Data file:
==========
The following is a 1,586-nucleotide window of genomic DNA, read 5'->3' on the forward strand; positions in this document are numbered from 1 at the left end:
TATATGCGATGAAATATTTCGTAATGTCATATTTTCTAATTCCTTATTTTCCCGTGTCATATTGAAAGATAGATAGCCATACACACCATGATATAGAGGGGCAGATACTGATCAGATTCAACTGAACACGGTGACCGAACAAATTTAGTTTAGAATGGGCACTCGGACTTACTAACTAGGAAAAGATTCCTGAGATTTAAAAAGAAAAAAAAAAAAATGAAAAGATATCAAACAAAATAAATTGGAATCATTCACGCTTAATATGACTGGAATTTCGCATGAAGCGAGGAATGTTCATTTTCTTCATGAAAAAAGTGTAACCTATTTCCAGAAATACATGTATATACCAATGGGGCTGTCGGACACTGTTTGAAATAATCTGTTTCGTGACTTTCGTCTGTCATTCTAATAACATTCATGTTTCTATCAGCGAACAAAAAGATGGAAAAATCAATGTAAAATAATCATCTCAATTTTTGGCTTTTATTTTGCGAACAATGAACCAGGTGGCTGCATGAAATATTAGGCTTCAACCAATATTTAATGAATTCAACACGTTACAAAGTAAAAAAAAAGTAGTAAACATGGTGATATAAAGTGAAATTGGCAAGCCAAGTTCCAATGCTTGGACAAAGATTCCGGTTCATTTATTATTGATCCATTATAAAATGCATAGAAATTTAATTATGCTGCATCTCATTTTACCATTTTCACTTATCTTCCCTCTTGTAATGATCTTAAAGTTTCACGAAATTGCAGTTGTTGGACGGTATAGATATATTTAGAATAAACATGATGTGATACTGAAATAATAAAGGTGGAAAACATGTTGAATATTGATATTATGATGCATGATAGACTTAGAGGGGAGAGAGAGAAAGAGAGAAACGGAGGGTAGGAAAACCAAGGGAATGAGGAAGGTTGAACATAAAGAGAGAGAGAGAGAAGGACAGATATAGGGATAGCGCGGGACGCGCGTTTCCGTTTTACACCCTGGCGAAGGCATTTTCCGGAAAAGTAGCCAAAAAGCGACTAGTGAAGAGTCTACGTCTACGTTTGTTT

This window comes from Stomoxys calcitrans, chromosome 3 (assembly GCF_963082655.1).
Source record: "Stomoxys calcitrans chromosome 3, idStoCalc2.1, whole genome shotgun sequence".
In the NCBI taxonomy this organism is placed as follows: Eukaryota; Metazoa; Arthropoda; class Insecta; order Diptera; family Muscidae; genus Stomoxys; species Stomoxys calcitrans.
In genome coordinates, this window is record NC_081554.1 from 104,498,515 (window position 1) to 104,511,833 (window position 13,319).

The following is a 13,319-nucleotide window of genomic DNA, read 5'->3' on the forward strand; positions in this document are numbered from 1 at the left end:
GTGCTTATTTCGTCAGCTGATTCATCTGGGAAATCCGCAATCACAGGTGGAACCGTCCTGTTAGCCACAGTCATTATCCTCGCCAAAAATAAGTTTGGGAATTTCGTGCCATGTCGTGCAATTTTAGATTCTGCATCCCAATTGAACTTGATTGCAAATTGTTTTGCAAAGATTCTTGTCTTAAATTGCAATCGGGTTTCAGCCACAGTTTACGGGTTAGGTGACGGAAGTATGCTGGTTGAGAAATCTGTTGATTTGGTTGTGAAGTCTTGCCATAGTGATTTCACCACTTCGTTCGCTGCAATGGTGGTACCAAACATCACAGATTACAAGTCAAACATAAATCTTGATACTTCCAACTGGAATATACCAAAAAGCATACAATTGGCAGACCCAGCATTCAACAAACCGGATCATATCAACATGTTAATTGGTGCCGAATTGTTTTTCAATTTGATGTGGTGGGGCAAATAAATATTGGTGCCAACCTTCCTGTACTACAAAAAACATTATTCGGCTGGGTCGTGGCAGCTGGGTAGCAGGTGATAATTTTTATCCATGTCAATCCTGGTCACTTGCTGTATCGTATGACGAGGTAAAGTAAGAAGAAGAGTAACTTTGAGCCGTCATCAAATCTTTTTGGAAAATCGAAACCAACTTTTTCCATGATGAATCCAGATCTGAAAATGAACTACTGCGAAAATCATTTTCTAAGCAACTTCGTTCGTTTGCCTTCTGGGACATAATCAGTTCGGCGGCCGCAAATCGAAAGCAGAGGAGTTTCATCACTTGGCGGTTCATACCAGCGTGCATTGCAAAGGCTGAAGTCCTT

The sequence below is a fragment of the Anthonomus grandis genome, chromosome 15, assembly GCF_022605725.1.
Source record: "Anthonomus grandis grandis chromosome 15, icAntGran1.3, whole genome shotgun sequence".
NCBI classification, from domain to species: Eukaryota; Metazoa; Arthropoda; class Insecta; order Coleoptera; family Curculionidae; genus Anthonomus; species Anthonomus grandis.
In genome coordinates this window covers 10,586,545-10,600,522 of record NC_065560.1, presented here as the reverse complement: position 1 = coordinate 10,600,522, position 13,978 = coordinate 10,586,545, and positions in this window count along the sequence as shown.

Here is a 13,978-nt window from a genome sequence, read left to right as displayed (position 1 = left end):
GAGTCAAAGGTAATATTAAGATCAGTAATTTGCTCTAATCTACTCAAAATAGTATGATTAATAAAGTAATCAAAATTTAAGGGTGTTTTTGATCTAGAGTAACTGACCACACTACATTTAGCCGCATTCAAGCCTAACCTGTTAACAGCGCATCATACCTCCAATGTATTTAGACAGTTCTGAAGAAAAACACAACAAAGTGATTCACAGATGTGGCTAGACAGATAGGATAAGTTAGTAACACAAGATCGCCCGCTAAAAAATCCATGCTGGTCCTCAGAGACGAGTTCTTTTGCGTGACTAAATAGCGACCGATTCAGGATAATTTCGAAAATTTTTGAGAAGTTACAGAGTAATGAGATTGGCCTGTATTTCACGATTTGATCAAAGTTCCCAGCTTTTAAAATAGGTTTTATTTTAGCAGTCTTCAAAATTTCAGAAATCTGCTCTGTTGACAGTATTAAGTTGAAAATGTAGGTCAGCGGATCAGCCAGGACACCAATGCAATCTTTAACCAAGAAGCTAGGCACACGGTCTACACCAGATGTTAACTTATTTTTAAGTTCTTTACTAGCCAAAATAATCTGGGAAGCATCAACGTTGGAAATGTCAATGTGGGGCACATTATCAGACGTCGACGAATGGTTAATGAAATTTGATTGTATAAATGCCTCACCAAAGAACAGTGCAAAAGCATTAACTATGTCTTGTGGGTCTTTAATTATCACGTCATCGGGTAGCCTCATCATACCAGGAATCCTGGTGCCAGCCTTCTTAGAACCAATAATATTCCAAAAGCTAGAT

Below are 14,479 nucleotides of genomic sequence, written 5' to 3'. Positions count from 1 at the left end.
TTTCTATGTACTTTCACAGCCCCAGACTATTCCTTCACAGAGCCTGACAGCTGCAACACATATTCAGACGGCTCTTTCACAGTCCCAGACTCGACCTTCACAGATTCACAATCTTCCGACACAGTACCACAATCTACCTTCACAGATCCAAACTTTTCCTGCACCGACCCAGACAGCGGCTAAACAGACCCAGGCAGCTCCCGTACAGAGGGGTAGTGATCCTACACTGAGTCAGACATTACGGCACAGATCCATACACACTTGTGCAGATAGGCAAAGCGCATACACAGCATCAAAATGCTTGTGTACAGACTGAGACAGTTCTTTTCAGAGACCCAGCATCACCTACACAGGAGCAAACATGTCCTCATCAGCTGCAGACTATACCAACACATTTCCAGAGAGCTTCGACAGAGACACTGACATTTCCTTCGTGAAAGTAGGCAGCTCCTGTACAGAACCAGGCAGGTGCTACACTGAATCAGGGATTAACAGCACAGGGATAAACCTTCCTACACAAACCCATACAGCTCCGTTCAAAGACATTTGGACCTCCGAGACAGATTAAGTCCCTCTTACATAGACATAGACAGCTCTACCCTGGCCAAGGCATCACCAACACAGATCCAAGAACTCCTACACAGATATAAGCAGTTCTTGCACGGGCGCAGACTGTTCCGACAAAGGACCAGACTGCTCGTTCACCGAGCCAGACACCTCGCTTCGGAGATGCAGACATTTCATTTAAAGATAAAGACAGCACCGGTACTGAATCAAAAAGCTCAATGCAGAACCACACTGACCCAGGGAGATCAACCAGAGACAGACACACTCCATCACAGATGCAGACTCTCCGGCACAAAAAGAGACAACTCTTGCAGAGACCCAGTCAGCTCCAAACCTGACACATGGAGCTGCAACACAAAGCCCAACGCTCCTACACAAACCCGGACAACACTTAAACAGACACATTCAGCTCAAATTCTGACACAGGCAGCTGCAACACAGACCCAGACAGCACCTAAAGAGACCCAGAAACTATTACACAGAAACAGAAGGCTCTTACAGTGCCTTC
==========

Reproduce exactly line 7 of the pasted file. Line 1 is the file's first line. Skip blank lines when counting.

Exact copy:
The following is a 13,319-nucleotide window of genomic DNA, read 5'->3' on the forward strand; positions in this document are numbered from 1 at the left end: